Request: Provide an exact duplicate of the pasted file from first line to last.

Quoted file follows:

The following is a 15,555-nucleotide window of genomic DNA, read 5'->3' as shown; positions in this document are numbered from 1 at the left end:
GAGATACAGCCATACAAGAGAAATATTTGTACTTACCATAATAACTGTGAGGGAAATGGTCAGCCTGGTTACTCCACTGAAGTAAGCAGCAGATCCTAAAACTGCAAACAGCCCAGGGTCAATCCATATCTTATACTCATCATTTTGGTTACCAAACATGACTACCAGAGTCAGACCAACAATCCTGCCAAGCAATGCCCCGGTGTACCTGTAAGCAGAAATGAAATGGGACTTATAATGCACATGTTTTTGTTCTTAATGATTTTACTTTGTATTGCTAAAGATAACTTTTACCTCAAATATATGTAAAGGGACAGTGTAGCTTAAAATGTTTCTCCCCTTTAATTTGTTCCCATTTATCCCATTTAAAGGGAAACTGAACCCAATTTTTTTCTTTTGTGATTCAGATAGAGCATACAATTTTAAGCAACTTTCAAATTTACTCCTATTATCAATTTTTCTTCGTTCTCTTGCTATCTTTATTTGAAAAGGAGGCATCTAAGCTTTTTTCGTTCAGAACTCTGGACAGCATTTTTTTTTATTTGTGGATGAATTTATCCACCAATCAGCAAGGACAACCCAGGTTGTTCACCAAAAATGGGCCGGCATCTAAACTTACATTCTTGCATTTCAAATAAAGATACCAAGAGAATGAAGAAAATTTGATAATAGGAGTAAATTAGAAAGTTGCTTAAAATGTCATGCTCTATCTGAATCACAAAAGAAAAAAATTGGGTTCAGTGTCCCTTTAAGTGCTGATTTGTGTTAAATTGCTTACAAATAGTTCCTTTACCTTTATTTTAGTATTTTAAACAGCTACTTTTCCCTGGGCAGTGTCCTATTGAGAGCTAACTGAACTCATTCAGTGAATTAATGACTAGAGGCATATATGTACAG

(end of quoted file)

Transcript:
The following is a 15,555-nucleotide window of genomic DNA, read 5'->3' as shown; positions in this document are numbered from 1 at the left end:
GAGATACAGCCATACAAGAGAAATATTTGTACTTACCATAATAACTGTGAGGGAAATGGTCAGCCTGGTTACTCCACTGAAGTAAGCAGCAGATCCTAAAACTGCAAACAGCCCAGGGTCAATCCATATCTTATACTCATCATTTTGGTTACCAAACATGACTACCAGAGTCAGACCAACAATCCTGCCAAGCAATGCCCCGGTGTACCTGTAAGCAGAAATGAAATGGGACTTATAATGCACATGTTTTTGTTCTTAATGATTTTACTTTGTATTGCTAAAGATAACTTTTACCTCAAATATATGTAAAGGGACAGTGTAGCTTAAAATGTTTCTCCCCTTTAATTTGTTCCCATTTATCCCATTTAAAGGGAAACTGAACCCAATTTTTTTCTTTTGTGATTCAGATAGAGCATACAATTTTAAGCAACTTTCAAATTTACTCCTATTATCAATTTTTCTTCGTTCTCTTGCTATCTTTATTTGAAAAGGAGGCATCTAAGCTTTTTTCGTTCAGAACTCTGGACAGCATTTTTTTTTATTTGTGGATGAATTTATCCACCAATCAGCAAGGACAACCCAGGTTGTTCACCAAAAATGGGCCGGCATCTAAACTTACATTCTTGCATTTCAAATAAAGATACCAAGAGAATGAAGAAAATTTGATAATAGGAGTAAATTAGAAAGTTGCTTAAAATGTCATGCTCTATCTGAATCACAAAAGAAAAAAATTGGGTTCAGTGTCCCTTTAAGTGCTGATTTGTGTTAAATTGCTTACAAATAGTTCCTTTACCTTTATTTTAGTATTTTAAACAGCTACTTTTCCCTGGGCAGTGTCCTATTGAGAGCTAACTGAACTCATTCAGTGAATTAATGACTAGAGGCATATATGTACAG